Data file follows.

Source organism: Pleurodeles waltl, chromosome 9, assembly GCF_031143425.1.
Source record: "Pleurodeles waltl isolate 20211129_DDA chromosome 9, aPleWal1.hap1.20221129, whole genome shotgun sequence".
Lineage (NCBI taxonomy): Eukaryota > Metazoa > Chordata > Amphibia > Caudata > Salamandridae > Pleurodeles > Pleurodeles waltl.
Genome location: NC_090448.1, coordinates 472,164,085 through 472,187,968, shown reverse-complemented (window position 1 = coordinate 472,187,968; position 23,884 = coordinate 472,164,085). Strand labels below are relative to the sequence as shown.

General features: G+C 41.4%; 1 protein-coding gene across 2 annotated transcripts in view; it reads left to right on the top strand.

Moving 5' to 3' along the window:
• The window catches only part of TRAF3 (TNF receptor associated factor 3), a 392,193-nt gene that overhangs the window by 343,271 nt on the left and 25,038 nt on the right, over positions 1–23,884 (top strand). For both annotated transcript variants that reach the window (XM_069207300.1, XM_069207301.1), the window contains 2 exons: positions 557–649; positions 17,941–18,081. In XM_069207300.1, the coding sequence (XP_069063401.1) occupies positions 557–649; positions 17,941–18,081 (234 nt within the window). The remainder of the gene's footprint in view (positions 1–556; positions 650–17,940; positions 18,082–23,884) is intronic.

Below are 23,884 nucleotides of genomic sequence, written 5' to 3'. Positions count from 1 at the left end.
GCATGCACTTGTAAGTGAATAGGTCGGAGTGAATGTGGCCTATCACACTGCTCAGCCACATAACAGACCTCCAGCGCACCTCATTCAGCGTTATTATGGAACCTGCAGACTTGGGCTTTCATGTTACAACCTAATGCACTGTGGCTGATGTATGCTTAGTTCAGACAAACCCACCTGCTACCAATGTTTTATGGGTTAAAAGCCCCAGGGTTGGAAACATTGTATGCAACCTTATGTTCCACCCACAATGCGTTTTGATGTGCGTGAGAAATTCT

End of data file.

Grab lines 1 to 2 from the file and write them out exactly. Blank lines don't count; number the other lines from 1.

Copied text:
Source organism: Pleurodeles waltl, chromosome 9, assembly GCF_031143425.1.
Source record: "Pleurodeles waltl isolate 20211129_DDA chromosome 9, aPleWal1.hap1.20221129, whole genome shotgun sequence".